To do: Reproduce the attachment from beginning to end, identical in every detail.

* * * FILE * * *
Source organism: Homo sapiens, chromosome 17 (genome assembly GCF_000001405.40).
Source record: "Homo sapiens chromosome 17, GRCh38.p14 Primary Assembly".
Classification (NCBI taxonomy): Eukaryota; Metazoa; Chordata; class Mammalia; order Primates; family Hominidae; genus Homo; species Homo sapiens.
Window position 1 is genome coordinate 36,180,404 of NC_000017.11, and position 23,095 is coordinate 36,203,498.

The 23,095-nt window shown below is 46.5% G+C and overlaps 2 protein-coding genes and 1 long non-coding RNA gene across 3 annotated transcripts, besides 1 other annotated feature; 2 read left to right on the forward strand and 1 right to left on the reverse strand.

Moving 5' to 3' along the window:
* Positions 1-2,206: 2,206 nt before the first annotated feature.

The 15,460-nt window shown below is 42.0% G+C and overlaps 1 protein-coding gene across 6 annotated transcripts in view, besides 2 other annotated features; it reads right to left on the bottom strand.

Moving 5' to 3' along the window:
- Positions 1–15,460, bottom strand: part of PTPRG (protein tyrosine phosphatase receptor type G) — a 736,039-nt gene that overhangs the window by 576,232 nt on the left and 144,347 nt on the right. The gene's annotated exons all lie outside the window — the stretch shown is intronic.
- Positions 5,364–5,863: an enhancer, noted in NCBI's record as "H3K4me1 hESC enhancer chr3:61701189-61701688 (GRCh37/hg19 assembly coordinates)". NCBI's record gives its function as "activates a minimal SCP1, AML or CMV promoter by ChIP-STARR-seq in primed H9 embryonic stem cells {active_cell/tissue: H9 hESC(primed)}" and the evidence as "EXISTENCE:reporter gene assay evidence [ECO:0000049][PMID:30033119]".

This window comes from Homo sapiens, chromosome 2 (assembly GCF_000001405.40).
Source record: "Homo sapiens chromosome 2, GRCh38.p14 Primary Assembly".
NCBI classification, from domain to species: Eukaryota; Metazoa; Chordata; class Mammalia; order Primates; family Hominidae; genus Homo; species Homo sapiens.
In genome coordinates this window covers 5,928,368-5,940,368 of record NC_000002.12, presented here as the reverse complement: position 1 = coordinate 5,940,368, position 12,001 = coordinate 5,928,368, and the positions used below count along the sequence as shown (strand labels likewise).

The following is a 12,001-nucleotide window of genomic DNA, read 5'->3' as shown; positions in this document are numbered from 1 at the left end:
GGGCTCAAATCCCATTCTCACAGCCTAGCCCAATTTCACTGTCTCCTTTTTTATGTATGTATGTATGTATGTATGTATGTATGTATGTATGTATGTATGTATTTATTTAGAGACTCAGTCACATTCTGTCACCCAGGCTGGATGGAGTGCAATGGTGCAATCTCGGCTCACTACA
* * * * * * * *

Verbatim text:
Source organism: Homo sapiens, chromosome 17 (genome assembly GCF_000001405.40).
Source record: "Homo sapiens chromosome 17, GRCh38.p14 Primary Assembly".
Classification (NCBI taxonomy): Eukaryota; Metazoa; Chordata; class Mammalia; order Primates; family Hominidae; genus Homo; species Homo sapiens.
Window position 1 is genome coordinate 36,180,404 of NC_000017.11, and position 23,095 is coordinate 36,203,498.

The 23,095-nt window shown below is 46.5% G+C and overlaps 2 protein-coding genes and 1 long non-coding RNA gene across 3 annotated transcripts, besides 1 other annotated feature; 2 read left to right on the forward strand and 1 right to left on the reverse strand.

Moving 5' to 3' along the window:
* Positions 1-2,206: 2,206 nt before the first annotated feature.

The 15,460-nt window shown below is 42.0% G+C and overlaps 1 protein-coding gene across 6 annotated transcripts in view, besides 2 other annotated features; it reads right to left on the bottom strand.

Moving 5' to 3' along the window:
- Positions 1–15,460, bottom strand: part of PTPRG (protein tyrosine phosphatase receptor type G) — a 736,039-nt gene that overhangs the window by 576,232 nt on the left and 144,347 nt on the right. The gene's annotated exons all lie outside the window — the stretch shown is intronic.
- Positions 5,364–5,863: an enhancer, noted in NCBI's record as "H3K4me1 hESC enhancer chr3:61701189-61701688 (GRCh37/hg19 assembly coordinates)". NCBI's record gives its function as "activates a minimal SCP1, AML or CMV promoter by ChIP-STARR-seq in primed H9 embryonic stem cells {active_cell/tissue: H9 hESC(primed)}" and the evidence as "EXISTENCE:reporter gene assay evidence [ECO:0000049][PMID:30033119]".

This window comes from Homo sapiens, chromosome 2 (assembly GCF_000001405.40).
Source record: "Homo sapiens chromosome 2, GRCh38.p14 Primary Assembly".
NCBI classification, from domain to species: Eukaryota; Metazoa; Chordata; class Mammalia; order Primates; family Hominidae; genus Homo; species Homo sapiens.
In genome coordinates this window covers 5,928,368-5,940,368 of record NC_000002.12, presented here as the reverse complement: position 1 = coordinate 5,940,368, position 12,001 = coordinate 5,928,368, and the positions used below count along the sequence as shown (strand labels likewise).

The following is a 12,001-nucleotide window of genomic DNA, read 5'->3' as shown; positions in this document are numbered from 1 at the left end:
GGGCTCAAATCCCATTCTCACAGCCTAGCCCAATTTCACTGTCTCCTTTTTTATGTATGTATGTATGTATGTATGTATGTATGTATGTATGTATGTATGTATTTATTTAGAGACTCAGTCACATTCTGTCACCCAGGCTGGATGGAGTGCAATGGTGCAATCTCGGCTCACTACA